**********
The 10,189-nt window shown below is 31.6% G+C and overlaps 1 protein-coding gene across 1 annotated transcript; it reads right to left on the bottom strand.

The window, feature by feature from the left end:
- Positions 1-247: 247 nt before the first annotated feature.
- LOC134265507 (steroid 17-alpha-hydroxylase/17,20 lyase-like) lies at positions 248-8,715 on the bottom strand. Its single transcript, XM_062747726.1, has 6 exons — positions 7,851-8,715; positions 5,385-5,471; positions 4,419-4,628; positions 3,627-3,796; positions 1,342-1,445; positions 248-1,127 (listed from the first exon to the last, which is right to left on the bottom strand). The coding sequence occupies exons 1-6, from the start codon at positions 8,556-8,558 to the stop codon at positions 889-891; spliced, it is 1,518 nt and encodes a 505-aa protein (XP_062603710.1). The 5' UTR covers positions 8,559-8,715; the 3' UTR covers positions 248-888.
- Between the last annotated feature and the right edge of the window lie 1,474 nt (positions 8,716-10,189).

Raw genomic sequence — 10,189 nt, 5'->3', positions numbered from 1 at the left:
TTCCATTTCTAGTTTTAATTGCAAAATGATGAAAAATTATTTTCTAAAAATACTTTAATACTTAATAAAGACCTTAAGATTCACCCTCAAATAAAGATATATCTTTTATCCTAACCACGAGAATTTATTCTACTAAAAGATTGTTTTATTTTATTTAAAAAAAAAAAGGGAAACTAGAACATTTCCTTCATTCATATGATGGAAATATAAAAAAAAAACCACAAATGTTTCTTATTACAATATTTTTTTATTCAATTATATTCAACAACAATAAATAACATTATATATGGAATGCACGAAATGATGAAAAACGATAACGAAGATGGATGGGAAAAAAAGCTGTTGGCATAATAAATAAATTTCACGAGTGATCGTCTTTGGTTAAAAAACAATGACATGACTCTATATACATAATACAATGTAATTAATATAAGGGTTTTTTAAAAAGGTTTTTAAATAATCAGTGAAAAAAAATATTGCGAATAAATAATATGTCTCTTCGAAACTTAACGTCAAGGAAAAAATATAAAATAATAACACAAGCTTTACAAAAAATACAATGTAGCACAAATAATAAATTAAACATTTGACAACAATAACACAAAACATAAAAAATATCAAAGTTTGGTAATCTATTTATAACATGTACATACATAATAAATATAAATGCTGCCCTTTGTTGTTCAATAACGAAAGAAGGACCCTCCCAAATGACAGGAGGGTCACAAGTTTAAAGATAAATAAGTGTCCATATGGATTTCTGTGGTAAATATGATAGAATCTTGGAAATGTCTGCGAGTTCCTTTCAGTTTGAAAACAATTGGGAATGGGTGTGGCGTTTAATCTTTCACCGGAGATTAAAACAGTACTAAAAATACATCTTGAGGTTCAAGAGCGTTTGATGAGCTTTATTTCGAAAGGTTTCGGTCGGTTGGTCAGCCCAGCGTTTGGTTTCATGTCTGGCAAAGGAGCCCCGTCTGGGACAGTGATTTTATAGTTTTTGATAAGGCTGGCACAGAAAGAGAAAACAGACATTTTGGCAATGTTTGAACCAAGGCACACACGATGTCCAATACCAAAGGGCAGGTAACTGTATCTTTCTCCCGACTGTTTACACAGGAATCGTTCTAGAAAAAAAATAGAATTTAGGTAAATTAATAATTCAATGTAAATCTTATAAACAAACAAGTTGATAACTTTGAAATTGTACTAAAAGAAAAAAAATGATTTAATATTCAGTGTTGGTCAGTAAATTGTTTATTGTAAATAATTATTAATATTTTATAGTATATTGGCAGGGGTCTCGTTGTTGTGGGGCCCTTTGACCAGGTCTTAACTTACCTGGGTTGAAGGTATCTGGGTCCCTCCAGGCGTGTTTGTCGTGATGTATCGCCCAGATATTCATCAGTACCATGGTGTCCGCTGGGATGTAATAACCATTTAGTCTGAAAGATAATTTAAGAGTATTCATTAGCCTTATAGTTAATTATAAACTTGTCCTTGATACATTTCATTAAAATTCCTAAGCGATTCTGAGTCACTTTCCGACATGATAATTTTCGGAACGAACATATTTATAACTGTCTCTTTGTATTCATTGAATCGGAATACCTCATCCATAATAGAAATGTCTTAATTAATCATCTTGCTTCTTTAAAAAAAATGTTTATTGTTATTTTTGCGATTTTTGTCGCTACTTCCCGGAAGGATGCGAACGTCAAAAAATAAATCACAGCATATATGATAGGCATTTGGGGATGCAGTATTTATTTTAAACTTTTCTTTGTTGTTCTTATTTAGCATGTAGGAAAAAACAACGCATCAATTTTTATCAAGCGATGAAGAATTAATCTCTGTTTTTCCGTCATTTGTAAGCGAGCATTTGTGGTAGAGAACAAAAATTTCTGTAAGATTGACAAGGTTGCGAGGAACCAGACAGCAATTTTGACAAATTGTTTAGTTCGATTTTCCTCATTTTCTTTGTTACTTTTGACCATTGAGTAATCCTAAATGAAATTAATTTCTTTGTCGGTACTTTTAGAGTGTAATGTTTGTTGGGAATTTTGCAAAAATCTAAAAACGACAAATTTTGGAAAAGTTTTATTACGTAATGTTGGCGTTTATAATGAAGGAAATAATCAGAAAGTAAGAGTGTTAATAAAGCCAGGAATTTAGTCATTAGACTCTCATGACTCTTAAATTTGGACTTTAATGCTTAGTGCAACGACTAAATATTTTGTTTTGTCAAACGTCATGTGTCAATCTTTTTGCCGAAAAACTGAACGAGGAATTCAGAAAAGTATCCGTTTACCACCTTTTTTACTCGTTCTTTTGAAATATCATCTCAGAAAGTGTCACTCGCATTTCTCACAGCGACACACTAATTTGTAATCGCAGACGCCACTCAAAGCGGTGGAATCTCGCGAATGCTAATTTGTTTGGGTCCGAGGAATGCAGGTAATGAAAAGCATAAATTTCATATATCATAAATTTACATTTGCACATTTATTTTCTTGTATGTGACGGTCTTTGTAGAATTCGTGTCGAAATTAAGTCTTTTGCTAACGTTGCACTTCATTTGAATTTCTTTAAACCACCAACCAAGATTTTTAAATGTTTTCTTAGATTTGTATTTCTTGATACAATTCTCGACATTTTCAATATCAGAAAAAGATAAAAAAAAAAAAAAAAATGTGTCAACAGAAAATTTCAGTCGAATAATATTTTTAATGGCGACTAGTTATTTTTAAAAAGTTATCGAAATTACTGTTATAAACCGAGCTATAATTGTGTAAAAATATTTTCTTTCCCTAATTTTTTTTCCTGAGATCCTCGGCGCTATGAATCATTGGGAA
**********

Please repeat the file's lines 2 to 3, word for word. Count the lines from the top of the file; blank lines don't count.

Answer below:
The window, feature by feature from the left end:
- Positions 1-247: 247 nt before the first annotated feature.